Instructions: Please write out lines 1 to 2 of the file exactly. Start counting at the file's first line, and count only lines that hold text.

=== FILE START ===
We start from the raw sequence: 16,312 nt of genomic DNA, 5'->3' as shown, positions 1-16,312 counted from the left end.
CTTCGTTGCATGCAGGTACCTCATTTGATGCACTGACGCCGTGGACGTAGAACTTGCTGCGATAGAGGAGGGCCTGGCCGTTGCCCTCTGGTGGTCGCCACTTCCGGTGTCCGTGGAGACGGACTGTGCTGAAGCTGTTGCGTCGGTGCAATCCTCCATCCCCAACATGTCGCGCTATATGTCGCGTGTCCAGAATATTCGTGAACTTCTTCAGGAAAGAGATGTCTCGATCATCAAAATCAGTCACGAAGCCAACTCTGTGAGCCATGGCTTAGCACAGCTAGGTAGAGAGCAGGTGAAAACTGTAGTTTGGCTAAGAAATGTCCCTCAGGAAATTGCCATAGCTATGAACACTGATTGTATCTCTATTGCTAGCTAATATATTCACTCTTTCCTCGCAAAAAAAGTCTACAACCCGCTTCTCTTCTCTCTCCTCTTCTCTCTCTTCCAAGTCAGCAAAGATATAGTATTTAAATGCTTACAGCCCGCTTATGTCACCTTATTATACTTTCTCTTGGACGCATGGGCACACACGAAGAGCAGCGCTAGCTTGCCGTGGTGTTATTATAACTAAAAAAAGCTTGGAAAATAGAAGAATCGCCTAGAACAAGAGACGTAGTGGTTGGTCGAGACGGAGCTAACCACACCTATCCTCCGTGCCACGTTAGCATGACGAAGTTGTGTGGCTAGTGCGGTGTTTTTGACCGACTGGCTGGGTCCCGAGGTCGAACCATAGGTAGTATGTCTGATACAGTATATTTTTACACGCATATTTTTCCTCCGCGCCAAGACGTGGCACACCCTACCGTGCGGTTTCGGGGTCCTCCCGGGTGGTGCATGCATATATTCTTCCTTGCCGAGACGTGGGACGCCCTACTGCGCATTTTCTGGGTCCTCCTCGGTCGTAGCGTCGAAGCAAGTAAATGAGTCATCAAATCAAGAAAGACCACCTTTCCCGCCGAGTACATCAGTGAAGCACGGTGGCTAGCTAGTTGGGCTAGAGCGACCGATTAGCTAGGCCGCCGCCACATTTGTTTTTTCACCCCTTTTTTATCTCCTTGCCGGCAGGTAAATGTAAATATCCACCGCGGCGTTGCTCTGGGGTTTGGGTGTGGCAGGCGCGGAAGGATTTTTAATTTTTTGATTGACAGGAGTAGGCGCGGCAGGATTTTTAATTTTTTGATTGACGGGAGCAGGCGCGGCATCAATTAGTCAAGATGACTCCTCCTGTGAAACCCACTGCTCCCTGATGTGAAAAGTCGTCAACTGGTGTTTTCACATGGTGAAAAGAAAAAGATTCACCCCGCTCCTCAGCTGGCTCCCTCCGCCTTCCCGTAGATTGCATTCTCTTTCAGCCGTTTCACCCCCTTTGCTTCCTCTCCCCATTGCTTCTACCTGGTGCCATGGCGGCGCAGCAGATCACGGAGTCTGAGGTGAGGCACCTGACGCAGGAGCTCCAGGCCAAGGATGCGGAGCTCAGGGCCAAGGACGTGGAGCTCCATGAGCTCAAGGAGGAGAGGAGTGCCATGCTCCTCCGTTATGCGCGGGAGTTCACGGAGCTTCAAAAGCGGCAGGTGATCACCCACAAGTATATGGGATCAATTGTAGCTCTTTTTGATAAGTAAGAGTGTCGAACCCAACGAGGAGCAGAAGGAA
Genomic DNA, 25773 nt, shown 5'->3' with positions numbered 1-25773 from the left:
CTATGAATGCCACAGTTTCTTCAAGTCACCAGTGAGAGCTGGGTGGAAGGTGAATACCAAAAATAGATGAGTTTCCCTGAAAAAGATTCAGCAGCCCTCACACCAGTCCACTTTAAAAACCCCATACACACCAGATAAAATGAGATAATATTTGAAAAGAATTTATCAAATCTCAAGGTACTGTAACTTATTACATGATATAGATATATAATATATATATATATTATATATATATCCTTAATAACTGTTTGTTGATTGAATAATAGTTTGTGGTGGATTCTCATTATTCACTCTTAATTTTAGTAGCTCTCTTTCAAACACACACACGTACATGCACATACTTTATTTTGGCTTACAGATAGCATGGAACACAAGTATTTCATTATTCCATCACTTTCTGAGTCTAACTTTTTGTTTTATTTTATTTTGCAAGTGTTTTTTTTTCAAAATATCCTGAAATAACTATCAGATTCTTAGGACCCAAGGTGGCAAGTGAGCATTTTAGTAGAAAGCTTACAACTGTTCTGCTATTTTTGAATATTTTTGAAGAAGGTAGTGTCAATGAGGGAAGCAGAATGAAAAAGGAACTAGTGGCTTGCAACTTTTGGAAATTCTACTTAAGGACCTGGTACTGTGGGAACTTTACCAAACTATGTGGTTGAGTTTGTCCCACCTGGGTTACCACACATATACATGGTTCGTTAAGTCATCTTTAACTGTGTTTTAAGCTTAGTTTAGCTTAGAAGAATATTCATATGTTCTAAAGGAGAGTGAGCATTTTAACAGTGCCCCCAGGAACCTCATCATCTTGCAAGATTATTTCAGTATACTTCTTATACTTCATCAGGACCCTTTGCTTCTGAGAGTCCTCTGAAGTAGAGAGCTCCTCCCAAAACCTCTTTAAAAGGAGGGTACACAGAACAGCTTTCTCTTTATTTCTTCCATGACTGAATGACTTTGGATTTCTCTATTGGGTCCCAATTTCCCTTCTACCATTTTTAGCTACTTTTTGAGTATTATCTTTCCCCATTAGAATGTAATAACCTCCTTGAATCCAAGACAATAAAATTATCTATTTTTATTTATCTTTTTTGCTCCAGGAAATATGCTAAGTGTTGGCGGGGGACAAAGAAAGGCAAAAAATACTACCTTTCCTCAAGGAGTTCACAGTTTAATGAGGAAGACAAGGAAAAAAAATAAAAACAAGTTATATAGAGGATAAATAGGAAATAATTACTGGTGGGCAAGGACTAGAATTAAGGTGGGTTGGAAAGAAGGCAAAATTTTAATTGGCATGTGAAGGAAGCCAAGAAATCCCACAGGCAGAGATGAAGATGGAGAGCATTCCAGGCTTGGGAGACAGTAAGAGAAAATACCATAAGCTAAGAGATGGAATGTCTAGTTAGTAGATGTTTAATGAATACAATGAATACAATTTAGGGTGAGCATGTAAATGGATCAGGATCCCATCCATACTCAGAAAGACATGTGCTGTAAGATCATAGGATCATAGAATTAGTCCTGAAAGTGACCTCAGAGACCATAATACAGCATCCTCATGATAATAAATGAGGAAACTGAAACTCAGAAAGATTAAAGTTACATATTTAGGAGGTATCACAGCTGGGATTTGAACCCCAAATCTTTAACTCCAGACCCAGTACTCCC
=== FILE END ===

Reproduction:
We start from the raw sequence: 16,312 nt of genomic DNA, 5'->3' as shown, positions 1-16,312 counted from the left end.
CTTCGTTGCATGCAGGTACCTCATTTGATGCACTGACGCCGTGGACGTAGAACTTGCTGCGATAGAGGAGGGCCTGGCCGTTGCCCTCTGGTGGTCGCCACTTCCGGTGTCCGTGGAGACGGACTGTGCTGAAGCTGTTGCGTCGGTGCAATCCTCCATCCCCAACATGTCGCGCTATATGTCGCGTGTCCAGAATATTCGTGAACTTCTTCAGGAAAGAGATGTCTCGATCATCAAAATCAGTCACGAAGCCAACTCTGTGAGCCATGGCTTAGCACAGCTAGGTAGAGAGCAGGTGAAAACTGTAGTTTGGCTAAGAAATGTCCCTCAGGAAATTGCCATAGCTATGAACACTGATTGTATCTCTATTGCTAGCTAATATATTCACTCTTTCCTCGCAAAAAAAGTCTACAACCCGCTTCTCTTCTCTCTCCTCTTCTCTCTCTTCCAAGTCAGCAAAGATATAGTATTTAAATGCTTACAGCCCGCTTATGTCACCTTATTATACTTTCTCTTGGACGCATGGGCACACACGAAGAGCAGCGCTAGCTTGCCGTGGTGTTATTATAACTAAAAAAAGCTTGGAAAATAGAAGAATCGCCTAGAACAAGAGACGTAGTGGTTGGTCGAGACGGAGCTAACCACACCTATCCTCCGTGCCACGTTAGCATGACGAAGTTGTGTGGCTAGTGCGGTGTTTTTGACCGACTGGCTGGGTCCCGAGGTCGAACCATAGGTAGTATGTCTGATACAGTATATTTTTACACGCATATTTTTCCTCCGCGCCAAGACGTGGCACACCCTACCGTGCGGTTTCGGGGTCCTCCCGGGTGGTGCATGCATATATTCTTCCTTGCCGAGACGTGGGACGCCCTACTGCGCATTTTCTGGGTCCTCCTCGGTCGTAGCGTCGAAGCAAGTAAATGAGTCATCAAATCAAGAAAGACCACCTTTCCCGCCGAGTACATCAGTGAAGCACGGTGGCTAGCTAGTTGGGCTAGAGCGACCGATTAGCTAGGCCGCCGCCACATTTGTTTTTTCACCCCTTTTTTATCTCCTTGCCGGCAGGTAAATGTAAATATCCACCGCGGCGTTGCTCTGGGGTTTGGGTGTGGCAGGCGCGGAAGGATTTTTAATTTTTTGATTGACAGGAGTAGGCGCGGCAGGATTTTTAATTTTTTGATTGACGGGAGCAGGCGCGGCATCAATTAGTCAAGATGACTCCTCCTGTGAAACCCACTGCTCCCTGATGTGAAAAGTCGTCAACTGGTGTTTTCACATGGTGAAAAGAAAAAGATTCACCCCGCTCCTCAGCTGGCTCCCTCCGCCTTCCCGTAGATTGCATTCTCTTTCAGCCGTTTCACCCCCTTTGCTTCCTCTCCCCATTGCTTCTACCTGGTGCCATGGCGGCGCAGCAGATCACGGAGTCTGAGGTGAGGCACCTGACGCAGGAGCTCCAGGCCAAGGATGCGGAGCTCAGGGCCAAGGACGTGGAGCTCCATGAGCTCAAGGAGGAGAGGAGTGCCATGCTCCTCCGTTATGCGCGGGAGTTCACGGAGCTTCAAAAGCGGCAGGTGATCACCCACAAGTATATGGGATCAATTGTAGCTCTTTTTGATAAGTAAGAGTGTCGAACCCAACGAGGAGCAGAAGGAA